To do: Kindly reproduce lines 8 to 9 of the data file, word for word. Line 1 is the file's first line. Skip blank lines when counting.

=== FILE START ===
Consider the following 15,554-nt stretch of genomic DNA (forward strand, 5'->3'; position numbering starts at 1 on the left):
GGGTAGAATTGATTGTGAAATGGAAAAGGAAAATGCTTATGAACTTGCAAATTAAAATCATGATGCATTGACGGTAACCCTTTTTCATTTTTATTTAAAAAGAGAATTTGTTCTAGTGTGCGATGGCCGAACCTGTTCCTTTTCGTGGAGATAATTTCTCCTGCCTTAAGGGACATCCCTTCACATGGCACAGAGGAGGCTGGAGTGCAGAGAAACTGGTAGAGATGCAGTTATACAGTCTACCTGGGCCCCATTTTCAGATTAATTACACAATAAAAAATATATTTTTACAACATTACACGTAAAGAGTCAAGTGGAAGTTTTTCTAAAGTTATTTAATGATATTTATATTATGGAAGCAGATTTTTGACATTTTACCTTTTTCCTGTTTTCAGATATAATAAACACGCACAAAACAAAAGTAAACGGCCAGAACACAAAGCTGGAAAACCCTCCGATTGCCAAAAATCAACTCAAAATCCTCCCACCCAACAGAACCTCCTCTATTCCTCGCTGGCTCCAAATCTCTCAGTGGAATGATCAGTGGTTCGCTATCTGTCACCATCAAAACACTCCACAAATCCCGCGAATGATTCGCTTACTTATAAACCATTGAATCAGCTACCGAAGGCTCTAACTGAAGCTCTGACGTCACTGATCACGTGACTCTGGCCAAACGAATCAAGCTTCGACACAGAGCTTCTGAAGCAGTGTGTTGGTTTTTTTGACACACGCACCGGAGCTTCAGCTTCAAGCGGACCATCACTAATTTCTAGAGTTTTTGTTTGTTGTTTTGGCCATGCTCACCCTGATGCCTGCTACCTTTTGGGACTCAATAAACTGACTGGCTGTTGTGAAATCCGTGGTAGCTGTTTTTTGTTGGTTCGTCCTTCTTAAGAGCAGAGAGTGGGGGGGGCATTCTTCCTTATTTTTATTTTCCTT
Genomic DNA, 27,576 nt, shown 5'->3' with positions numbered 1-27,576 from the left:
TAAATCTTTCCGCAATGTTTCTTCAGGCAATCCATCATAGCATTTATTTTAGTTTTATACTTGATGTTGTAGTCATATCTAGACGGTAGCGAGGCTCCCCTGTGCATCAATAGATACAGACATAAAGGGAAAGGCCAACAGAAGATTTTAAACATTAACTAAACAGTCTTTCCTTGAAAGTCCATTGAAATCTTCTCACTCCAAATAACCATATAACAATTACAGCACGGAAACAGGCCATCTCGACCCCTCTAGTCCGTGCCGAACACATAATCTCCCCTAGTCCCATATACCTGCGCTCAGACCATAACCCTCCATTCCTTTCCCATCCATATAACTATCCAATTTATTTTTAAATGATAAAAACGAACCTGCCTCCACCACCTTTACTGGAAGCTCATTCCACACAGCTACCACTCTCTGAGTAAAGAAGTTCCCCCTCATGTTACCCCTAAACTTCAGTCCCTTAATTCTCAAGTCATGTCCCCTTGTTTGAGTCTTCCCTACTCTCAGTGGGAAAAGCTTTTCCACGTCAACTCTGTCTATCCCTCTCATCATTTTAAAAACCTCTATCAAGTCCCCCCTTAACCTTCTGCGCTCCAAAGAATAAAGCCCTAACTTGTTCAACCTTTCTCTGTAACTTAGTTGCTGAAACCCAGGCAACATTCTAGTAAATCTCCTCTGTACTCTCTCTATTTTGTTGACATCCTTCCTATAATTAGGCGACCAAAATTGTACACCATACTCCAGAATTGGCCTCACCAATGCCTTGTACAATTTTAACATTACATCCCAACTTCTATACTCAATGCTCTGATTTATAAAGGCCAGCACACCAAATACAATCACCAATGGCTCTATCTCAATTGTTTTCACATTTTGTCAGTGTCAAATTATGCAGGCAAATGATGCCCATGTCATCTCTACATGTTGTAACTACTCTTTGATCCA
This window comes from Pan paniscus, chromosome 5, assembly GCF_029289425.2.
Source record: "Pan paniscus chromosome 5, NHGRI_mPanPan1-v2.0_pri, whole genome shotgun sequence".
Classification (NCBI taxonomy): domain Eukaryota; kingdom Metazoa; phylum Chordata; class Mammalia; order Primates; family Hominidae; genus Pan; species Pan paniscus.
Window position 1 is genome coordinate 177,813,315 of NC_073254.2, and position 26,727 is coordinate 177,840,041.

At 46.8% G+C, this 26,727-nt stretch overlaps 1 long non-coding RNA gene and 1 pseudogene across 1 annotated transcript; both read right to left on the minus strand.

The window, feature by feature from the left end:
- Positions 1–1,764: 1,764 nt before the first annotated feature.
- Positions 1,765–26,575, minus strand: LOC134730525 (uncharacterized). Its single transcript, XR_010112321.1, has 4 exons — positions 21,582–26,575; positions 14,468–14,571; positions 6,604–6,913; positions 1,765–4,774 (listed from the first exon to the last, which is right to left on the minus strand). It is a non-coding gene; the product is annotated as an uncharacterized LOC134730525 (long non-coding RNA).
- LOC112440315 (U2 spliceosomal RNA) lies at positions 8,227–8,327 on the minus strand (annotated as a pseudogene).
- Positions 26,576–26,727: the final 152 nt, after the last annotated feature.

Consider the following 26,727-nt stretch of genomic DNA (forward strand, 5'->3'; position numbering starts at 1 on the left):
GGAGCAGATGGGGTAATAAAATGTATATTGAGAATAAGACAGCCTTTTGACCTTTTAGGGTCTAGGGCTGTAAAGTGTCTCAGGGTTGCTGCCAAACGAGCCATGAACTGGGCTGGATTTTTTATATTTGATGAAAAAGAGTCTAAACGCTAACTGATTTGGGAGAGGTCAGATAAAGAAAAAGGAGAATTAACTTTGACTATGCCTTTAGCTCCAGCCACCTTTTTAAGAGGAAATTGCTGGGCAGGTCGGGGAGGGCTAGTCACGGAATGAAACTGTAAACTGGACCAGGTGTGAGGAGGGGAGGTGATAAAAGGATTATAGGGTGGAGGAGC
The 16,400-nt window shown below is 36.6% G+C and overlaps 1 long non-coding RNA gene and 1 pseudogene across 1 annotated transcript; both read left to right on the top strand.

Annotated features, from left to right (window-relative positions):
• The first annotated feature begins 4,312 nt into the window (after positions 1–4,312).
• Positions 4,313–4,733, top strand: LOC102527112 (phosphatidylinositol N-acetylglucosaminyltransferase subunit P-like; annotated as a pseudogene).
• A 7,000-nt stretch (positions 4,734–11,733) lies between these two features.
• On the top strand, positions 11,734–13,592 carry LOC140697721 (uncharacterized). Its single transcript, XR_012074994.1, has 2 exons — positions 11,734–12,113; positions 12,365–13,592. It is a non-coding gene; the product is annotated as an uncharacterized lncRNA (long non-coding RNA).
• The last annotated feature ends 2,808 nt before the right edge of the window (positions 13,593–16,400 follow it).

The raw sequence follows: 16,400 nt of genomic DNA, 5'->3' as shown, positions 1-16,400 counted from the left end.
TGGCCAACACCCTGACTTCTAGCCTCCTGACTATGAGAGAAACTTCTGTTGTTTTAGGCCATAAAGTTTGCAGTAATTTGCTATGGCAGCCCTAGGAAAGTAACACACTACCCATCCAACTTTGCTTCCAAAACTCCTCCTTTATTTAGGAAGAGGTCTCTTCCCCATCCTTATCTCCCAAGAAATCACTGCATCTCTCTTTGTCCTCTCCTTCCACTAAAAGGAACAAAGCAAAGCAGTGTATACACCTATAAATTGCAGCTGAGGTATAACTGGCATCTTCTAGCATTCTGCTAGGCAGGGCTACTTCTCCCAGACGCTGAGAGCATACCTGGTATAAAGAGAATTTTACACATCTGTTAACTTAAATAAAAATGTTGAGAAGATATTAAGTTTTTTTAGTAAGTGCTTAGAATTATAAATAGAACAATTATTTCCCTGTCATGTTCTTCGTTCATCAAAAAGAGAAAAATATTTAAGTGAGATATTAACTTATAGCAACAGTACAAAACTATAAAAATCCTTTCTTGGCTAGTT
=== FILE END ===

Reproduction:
Window position 1 is genome coordinate 177,813,315 of NC_073254.2, and position 26,727 is coordinate 177,840,041.

At 46.8% G+C, this 26,727-nt stretch overlaps 1 long non-coding RNA gene and 1 pseudogene across 1 annotated transcript; both read right to left on the minus strand.